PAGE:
The team suspects that these changes are linked to the alterations microplastics undergo upon exposure to sunlight. When subjected to UV waves, polystyrene absorbs this energy, making the plastic more fragile and susceptible to breaking into smaller pieces. Kim’s team discovered that weathered polystyrene exhibited increased surface area and modified chemical bonds, two characteristics affecting their responsiveness.

All these findings contribute to a heightened inflammatory reaction within brain cells, surpassing the response provoked by new, untouched microplastics given at equivalent doses.

“We have, for the first time, pinpointed that plastics leaked into the environment undergo an expedited weathering process, transforming into secondary microplastics capable of acting as neurotoxic substances. This leads to escalated inflammation and cell demise in the brain.”

Sung-Kyun Cho

While these outcomes have, until now, been observed solely in live mice and human tissue samples within laboratory settings, the significant impact these pollutants exert on brain tissue strongly suggests their influence on our brain health.

Although the experiments were conducted using small sample sizes and high concentrations of microplastics to simulate long-term accumulation, the researchers are now planning more extensive, extended studies. These studies will involve larger sample sizes and doses reflecting real-world environmental conditions over time to validate their discoveries.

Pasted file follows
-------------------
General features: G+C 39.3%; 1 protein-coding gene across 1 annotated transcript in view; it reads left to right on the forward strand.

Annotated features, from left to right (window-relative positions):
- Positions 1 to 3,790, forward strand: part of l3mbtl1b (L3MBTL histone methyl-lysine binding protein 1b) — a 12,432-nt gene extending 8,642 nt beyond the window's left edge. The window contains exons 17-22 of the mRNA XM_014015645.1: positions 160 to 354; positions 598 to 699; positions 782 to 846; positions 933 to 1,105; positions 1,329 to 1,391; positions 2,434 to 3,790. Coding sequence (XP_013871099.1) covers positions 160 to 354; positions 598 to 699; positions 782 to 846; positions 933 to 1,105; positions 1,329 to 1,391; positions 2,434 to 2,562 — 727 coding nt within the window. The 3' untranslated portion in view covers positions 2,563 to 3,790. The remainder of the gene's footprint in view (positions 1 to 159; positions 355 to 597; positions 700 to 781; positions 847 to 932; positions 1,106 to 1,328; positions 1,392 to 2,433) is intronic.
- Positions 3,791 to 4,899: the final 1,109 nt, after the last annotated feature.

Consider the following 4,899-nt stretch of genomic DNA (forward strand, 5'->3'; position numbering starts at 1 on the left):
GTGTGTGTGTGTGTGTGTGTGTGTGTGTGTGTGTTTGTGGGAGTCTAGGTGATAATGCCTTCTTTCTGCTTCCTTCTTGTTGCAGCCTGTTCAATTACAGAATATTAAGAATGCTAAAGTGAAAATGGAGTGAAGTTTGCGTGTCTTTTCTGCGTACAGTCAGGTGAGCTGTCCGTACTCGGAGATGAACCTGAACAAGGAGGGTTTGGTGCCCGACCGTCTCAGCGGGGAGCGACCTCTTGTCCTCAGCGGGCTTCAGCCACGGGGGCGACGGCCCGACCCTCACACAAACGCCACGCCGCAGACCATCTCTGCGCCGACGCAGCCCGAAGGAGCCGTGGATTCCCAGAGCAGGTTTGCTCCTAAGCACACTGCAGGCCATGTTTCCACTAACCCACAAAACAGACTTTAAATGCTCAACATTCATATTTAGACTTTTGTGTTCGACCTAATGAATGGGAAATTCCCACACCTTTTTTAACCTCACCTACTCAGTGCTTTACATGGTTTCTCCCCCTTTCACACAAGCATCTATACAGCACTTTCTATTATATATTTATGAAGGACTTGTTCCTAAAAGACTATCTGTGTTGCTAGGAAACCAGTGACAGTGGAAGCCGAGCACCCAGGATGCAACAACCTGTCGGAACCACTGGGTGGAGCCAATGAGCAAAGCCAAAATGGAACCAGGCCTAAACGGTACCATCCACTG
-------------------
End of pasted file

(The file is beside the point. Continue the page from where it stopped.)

The urgency of their results becomes apparent considering the surge in plastic production driven by fossil fuel companies, despite potential reductions in fuel usage due to climate change.

As mounting evidence suggests a threat to our health, the production, usage, and disposal of plastics demand heightened attention.


The growing use of plastic materials has resulted in a constant increase in the risk associated with microplastics (MPs). Ultra-violet (UV) light and wind break down modify MPs in the environment into smaller particles known as weathered MPs (WMPs) and these processes increase the risk of MP toxicity. The neurotoxicity of weathered polystyrene-MPs remains unclear. Therefore, it is important to understand the risks posed by WMPs. We evaluated the chemical changes of WMPs generated under laboratory-synchronized environmentally mimetic conditions and compared them with virgin MPs (VMPs). We found that WMP had a rough surface, slight yellow color, reduced molecular weight, and structural alteration compared with those of VMP. Next, 2 μg of ∼100 μm in size of WMP and VMP were orally administered once a day for one week to C57BL/6 male mice. Proteomic analysis revealed that the WMP group had significantly increased activation of immune and neurodegeneration-related pathways compared with that of the VMP group. Consistently, in in vitro experiments, the human brain-derived microglial cell line (HMC-3) also exhibited a more severe inflammatory response to WMP than to VMP. These results show that WMP is a more profound inflammatory factor than VMP. In summary, our findings demonstrate the toxicity of WMPs and provide theoretical insights into their potential risks to biological systems and even humans in the ecosystem.